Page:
Abstract 187: Ethics of Codes: Provider Perspectives on Cardiopulmonary Resuscitation Duration
Background: Code success can be influenced by many factors such as location of arrest, length of code, patient comorbidities, but also bias. Current recommendations for code duration range from ten to thirty minutes. Recent data suggests that longer resuscitation efforts may result in favorable outcomes. We sought to examine provider attitudes toward code duration and appropriateness.
Methods: Email invitations were sent to residents in internal medicine and emergency medicine, nurses, midlevel providers, rapid response team members, and attending physicians in emergency medicine and cardiology at a single academic institution. The survey evaluated experience with codes as well as knowledge of recommendations and literature concerning code duration and outcomes. Email invitations were sent to 605 providers in 2 waves; 162 (26.8%) completed the survey.
Results: Of respondents, 82 (51%) were female. A majority (n=59, 36%) were age 26-30 and were Caucasian (n=117, 75%). The sample included 47 (29%) attendings, 44 (28%) residents, 37 (23%) nurses, 19 (12%) fellows, 11 (7%) interns, and 2 (1%) physician assistants/nurse practitioners. Only 34% of respondents indicated they were familiar or very familiar with literature on code duration and outcomes (range: 56% of attendings, 21% of residents). A substantial minority, 32%, believed a “slow code” to be appropriate or very appropriate, when the team believes resuscitation is futile and the patient/family disagrees, including 35% of nurses and 50% of interns, 28% of women and 34% of men. On the 5 point scale, respondents rated the importance of each of the following factors in deciding when to stop CPR: code duration (average score=4.11), patient comorbidities (3.95), patient’s age (3.68), initial rhythm (3.55), end tidal CO2 measurement (2.94), and location of arrest (2.75). Every respondent over age 50 (100%) agreed or strongly agreed that comorbid conditions were important when deciding to end a code vs. 70% under age 50 (p=0.003).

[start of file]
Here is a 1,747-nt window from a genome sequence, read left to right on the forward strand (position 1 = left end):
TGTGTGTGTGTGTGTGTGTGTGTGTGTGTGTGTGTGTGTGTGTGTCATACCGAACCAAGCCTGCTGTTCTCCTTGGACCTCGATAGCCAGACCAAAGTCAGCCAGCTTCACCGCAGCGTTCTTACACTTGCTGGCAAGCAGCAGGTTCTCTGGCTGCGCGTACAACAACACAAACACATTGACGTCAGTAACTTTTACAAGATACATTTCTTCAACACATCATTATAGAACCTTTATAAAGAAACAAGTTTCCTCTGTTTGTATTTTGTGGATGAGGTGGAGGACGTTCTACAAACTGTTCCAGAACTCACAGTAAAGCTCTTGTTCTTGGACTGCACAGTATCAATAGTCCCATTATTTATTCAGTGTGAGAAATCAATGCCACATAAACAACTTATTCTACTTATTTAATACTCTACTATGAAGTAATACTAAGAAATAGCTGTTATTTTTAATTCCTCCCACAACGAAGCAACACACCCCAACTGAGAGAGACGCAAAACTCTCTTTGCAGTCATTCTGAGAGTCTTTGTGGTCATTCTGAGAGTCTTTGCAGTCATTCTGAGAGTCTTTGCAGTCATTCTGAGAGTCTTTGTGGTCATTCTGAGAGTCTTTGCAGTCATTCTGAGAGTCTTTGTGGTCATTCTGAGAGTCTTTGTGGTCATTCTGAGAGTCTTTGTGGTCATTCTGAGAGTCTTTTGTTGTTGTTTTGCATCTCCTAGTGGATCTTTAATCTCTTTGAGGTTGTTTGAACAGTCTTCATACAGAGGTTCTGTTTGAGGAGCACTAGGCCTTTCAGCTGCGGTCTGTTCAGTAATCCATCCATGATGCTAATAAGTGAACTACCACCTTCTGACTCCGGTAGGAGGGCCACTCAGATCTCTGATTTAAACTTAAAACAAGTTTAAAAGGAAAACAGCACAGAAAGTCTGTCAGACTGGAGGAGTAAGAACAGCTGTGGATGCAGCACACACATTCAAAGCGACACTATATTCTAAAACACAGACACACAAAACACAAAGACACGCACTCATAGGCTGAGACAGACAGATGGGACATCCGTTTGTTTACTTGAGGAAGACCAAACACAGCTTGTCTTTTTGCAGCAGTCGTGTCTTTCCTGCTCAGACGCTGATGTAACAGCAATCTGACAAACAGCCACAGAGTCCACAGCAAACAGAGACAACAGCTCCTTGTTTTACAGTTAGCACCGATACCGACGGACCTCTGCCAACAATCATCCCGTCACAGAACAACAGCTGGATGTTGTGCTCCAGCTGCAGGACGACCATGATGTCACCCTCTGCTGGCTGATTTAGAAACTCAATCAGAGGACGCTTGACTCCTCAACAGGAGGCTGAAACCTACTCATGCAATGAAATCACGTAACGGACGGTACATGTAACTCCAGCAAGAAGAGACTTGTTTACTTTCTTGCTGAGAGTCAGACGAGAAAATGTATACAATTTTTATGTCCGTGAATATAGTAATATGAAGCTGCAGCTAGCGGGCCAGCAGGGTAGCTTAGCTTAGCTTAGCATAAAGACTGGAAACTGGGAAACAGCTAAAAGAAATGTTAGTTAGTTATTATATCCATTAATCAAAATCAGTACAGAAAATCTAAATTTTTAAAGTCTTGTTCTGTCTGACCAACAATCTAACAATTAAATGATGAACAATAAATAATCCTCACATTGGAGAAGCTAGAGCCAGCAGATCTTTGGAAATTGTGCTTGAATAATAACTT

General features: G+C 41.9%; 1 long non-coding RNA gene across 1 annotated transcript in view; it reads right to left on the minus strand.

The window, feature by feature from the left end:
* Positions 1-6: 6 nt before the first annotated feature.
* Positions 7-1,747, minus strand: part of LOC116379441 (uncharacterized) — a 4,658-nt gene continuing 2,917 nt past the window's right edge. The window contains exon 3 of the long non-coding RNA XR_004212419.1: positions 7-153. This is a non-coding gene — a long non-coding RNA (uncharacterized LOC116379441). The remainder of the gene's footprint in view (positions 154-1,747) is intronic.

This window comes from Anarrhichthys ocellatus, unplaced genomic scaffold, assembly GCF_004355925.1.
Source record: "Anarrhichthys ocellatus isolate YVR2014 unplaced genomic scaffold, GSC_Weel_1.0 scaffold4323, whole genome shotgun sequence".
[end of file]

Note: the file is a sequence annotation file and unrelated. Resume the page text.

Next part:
Conclusions: This preliminary study suggests that a variety of factors may influence decisions about code termination which may not be in line with emerging evidence. A substantial minority of respondents considered slow codes to be appropriate in the setting of futility. Future research is needed to determine the knowledge base and decision-making processes of providers who participate in decisions about CPR duration.
Author Disclosures: T.J. Young: None. S. Perman: None. M. Daeschler: None. D. Kolansky: None. D. Gaieski: None. J.N. Kirkpatrick: None.
- © 2014 by American Heart Association, Inc.